Update multiple objects using PowerShell

Adaxes provides a PowerShell module that allows administrators to perform operations in managed domains from the command line. In this tutorial, you will learn how to use Adaxes PowerShell cmdlets to perform bulk operations on multiple directory objects at once.

To use Adaxes PowerShell cmdlets you need to install Adaxes PowerShell module.

How the module works

Cmdlets included in Adaxes PowerShell Module are similar to Microsoft cmdlets for Active Directory like New-ADUser, Get-ADGroup, etc. However, when you use Adaxes cmdlets, you can perform operations in both Active Directory and Microsoft Entra managed domains. You also benefit from Adaxes features like automated provisioning, data standard enforcement, approval-based workflow, etc.

For example, when a new user account is created using the New-AdmUser cmdlet, Adaxes can create an Exchange mailbox for the user, assign licenses in Microsoft 365, add the user to the necessary groups, move the account to the correct organizational unit, etc. For more details, see Automate user provisioning.

Using the module

Adaxes PowerShell cmdlets can perform operations in your directory either via Adaxes service, or directly (bypassing the Adaxes service). A cmdlet is executed via Adaxes service if you use the -AdaxesService parameter. In this case, all business rules, property patterns, etc. are applied.

The bypass mode is available solely for operations in Active Directory domains. If you need to perform operations on Microsoft Entra objects, you have to use the -AdaxesService parameter.

To perform an operation via Adaxes service, specify the host name of an Adaxes service as the parameter value:

Set-AdmUser -Identity 'lisa.wilson' -Country 'US' -Server "example.com"`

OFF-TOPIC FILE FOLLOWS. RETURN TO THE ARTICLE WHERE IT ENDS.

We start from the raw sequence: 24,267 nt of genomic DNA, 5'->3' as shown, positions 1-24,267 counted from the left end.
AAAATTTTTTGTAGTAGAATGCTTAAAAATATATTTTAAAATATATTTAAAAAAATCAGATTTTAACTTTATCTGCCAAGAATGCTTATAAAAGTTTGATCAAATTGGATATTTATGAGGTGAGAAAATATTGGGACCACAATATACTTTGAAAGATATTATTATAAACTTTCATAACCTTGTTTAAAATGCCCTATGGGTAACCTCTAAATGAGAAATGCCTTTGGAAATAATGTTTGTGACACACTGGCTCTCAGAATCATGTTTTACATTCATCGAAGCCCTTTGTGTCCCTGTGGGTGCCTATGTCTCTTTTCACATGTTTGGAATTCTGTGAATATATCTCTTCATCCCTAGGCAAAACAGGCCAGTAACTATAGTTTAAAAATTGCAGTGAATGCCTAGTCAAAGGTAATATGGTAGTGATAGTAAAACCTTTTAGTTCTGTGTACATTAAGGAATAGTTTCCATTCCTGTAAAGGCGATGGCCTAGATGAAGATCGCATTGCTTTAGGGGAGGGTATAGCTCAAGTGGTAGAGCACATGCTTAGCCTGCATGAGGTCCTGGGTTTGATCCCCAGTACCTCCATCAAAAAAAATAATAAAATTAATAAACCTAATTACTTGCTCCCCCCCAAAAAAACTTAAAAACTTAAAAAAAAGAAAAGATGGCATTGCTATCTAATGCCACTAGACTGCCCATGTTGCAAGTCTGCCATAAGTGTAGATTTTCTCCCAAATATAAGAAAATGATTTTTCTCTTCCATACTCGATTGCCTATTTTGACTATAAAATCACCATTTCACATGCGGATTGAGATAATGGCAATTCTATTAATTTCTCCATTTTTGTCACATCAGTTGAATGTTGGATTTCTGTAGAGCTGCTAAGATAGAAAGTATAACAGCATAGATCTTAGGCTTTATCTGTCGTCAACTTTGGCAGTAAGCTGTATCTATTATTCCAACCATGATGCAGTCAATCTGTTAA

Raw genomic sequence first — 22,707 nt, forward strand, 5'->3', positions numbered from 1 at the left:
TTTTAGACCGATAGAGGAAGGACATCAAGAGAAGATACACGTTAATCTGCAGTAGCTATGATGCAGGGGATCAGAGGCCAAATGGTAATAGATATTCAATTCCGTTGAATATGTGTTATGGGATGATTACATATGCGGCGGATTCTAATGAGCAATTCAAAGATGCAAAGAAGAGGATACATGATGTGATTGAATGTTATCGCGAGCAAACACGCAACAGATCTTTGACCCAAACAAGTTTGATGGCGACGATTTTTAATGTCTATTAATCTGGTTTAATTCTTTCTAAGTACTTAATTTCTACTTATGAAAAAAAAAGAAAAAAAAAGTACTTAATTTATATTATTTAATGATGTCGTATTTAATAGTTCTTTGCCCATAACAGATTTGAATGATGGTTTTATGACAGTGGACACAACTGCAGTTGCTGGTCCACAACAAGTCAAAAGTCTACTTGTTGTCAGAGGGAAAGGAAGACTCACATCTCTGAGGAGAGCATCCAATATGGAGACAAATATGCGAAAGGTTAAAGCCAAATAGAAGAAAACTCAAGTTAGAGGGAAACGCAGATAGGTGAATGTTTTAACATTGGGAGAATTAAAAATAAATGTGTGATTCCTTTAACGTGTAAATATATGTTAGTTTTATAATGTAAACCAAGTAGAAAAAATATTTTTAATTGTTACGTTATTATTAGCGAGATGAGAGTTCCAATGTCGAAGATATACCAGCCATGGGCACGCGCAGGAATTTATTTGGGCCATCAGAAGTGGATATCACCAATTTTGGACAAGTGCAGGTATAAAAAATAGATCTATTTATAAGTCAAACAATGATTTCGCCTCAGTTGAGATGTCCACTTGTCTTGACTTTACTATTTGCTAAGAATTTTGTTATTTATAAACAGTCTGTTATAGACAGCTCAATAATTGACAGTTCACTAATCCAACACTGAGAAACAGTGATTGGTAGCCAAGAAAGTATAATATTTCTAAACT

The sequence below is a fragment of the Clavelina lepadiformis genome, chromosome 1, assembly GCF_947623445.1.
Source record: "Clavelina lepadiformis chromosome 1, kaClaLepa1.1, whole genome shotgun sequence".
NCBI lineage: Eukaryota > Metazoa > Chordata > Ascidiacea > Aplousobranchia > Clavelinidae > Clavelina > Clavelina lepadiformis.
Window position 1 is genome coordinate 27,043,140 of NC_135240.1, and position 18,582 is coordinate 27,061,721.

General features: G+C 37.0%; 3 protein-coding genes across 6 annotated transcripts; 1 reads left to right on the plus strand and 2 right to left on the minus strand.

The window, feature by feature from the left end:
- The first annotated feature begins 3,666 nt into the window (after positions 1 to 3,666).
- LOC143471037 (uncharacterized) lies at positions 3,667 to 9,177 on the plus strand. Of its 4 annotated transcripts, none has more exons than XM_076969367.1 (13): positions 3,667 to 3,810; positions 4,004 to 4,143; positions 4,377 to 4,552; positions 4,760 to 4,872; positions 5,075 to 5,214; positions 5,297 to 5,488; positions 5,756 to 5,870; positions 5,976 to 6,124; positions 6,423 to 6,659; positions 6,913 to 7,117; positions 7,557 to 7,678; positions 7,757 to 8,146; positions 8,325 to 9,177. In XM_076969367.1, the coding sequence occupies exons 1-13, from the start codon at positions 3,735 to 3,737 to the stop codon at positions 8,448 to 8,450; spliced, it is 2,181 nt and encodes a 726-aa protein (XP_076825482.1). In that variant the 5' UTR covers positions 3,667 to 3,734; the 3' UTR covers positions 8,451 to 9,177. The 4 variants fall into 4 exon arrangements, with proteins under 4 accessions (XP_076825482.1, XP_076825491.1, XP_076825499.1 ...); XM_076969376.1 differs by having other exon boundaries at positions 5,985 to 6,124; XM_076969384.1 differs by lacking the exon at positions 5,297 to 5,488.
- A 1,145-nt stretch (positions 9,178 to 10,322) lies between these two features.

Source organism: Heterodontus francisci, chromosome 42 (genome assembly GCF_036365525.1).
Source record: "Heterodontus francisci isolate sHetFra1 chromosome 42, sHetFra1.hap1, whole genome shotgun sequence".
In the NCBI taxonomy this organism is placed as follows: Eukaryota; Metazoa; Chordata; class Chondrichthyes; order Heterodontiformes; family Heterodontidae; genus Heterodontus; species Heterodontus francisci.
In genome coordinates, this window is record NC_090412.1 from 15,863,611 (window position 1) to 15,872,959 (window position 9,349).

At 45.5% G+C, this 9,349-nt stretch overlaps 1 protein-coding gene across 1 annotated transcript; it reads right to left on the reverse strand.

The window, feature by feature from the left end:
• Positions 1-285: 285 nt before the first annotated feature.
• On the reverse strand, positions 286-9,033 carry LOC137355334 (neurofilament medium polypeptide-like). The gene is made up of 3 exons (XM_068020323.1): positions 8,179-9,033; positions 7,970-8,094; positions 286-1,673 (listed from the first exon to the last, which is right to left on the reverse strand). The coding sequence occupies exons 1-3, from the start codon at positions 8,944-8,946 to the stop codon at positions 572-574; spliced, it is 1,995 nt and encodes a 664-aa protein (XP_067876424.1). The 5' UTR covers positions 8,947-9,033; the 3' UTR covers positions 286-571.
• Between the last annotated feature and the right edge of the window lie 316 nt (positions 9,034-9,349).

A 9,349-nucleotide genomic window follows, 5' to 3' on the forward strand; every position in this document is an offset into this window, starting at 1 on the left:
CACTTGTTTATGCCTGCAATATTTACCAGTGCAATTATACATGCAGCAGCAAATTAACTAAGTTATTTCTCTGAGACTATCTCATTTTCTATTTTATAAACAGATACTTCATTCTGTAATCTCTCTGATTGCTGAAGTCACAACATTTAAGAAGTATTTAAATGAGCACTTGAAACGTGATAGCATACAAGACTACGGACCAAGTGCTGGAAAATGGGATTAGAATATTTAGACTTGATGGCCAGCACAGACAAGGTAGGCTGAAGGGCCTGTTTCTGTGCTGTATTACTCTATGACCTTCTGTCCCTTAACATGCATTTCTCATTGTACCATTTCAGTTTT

-AdaxesService localhost

Another way to perform an operation via Adaxes service is to use the Adaxes PowerShell provider:

cd adaxes:
cd localhost/example.com
Set-AdmUser -Identity 'lisa.wilson' -Country 'US'

Otherwise, the operation will be performed in bypass mode.


If the -AdaxesService parameter is specified, the -Filter parameter of all Adaxes cmdlets will accept Adaxes criteria expressions in addition to the standard PowerShell filter syntax. Criteria simplifies creating queries that would otherwise be too complex or even impossible.

{mailboxType -eq "shared"} # Shared mailboxes
{groupType -eq "microsoft 365"} # Microsoft 365 groups
{allManagers -eq "CN=John Smith,CN=Users,DC=example,DC=com"} # All subordinates of a user

For details on how to build criteria, see How to build criteria.

Example 1 – Import users from a CSV file

Import-CSV 'C:\users.csv' | New-AdmUser -Server "example.com" -AdaxesService localhost

For more details, see Schedule import of users from CSV.

Example 2 – Add all disabled user accounts to a group

Get-AdmUser -Filter {accountDisabled -eq $true} -AdaxesService localhost | 
    % { Add-AdmGroupMember -Identity 'DisabledAccountsGroup' -Members $_ -AdaxesService localhost} 

Example 3 – Change the display name of all users to the LastName, FirstName format

Get-AdmUser -Filter * -AdaxesService localhost | % { Set-AdmUser $_ -DisplayName `
    ($_.LastName + ', ' + $_.FirstName) -AdaxesService localhost}

For more examples and information on the cmdlets included in the Adaxes PowerShell module, see Adaxes PowerShell Module.